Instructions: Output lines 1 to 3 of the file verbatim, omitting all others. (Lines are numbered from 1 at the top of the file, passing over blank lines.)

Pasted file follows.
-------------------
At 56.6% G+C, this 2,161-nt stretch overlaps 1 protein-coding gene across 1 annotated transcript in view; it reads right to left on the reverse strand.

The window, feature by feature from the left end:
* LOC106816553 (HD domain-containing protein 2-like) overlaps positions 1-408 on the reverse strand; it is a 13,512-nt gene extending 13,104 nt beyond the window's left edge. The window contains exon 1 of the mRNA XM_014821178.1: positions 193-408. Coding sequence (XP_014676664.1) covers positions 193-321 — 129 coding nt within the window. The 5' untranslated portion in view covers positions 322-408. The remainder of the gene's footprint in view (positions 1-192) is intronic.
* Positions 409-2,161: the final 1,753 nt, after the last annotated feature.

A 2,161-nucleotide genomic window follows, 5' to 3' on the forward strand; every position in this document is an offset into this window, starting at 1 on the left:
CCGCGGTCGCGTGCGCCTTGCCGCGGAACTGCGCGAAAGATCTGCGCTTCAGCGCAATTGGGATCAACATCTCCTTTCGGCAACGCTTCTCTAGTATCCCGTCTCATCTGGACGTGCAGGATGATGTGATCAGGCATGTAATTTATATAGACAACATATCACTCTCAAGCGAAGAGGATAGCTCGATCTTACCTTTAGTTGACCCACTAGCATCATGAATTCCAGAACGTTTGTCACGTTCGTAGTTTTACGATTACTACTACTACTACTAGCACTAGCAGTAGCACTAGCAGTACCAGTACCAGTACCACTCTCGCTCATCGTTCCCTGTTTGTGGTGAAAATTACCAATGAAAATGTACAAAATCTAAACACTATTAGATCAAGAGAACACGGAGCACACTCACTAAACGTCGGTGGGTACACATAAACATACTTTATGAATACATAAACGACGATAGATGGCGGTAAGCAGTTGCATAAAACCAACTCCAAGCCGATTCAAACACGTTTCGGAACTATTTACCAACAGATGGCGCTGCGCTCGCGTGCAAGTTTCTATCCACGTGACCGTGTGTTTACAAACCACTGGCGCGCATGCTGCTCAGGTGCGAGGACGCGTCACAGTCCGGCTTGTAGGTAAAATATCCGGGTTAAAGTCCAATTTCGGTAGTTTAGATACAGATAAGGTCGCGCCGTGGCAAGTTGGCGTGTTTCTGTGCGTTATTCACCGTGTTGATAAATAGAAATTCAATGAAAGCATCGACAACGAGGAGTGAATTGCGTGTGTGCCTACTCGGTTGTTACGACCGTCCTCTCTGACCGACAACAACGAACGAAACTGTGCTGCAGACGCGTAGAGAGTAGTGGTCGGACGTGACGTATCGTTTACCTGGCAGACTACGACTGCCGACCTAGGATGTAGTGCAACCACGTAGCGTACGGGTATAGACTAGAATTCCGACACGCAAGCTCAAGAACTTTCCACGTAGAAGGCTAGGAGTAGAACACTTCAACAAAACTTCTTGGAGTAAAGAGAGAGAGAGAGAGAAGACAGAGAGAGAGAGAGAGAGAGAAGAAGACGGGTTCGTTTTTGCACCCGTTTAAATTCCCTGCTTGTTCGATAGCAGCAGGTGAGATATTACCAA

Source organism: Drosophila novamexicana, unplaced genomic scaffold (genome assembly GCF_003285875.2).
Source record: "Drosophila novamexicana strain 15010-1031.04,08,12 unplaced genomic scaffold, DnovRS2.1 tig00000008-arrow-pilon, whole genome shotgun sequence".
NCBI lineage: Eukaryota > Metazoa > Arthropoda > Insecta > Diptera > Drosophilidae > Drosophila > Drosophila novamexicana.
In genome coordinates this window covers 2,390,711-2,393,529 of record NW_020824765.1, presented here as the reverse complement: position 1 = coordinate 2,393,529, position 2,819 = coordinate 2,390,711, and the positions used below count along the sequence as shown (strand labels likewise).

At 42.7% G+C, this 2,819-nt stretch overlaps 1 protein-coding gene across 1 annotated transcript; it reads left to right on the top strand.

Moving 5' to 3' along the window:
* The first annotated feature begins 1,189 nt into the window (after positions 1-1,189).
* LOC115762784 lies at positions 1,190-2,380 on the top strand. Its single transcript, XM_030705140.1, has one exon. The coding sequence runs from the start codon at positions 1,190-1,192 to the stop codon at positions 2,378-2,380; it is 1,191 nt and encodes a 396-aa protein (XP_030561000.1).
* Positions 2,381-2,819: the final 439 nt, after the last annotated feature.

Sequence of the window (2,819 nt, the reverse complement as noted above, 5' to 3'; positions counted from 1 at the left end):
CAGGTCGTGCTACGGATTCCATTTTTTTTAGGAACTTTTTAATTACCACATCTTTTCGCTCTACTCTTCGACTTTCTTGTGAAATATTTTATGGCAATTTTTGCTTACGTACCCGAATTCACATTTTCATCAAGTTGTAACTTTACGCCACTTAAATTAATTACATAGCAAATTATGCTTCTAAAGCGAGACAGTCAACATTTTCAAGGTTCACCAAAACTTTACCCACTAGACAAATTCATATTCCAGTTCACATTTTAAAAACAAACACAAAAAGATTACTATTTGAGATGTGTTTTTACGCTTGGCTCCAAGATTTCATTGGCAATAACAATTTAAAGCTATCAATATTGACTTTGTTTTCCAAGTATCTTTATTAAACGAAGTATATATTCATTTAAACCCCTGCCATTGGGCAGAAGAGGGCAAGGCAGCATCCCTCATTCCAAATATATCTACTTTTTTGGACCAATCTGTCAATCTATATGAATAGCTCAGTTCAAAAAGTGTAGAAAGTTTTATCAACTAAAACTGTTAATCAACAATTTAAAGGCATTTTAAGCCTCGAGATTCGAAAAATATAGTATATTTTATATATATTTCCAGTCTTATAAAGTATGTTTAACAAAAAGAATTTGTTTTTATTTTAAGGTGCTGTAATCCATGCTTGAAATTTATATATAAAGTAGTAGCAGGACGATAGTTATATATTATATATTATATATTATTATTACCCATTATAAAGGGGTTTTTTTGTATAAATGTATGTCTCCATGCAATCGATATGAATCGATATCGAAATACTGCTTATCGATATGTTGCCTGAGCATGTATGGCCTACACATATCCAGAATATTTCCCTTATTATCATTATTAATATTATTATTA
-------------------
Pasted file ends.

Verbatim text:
At 56.6% G+C, this 2,161-nt stretch overlaps 1 protein-coding gene across 1 annotated transcript in view; it reads right to left on the reverse strand.

The window, feature by feature from the left end:
* LOC106816553 (HD domain-containing protein 2-like) overlaps positions 1-408 on the reverse strand; it is a 13,512-nt gene extending 13,104 nt beyond the window's left edge. The window contains exon 1 of the mRNA XM_014821178.1: positions 193-408. Coding sequence (XP_014676664.1) covers positions 193-321 — 129 coding nt within the window. The 5' untranslated portion in view covers positions 322-408. The remainder of the gene's footprint in view (positions 1-192) is intronic.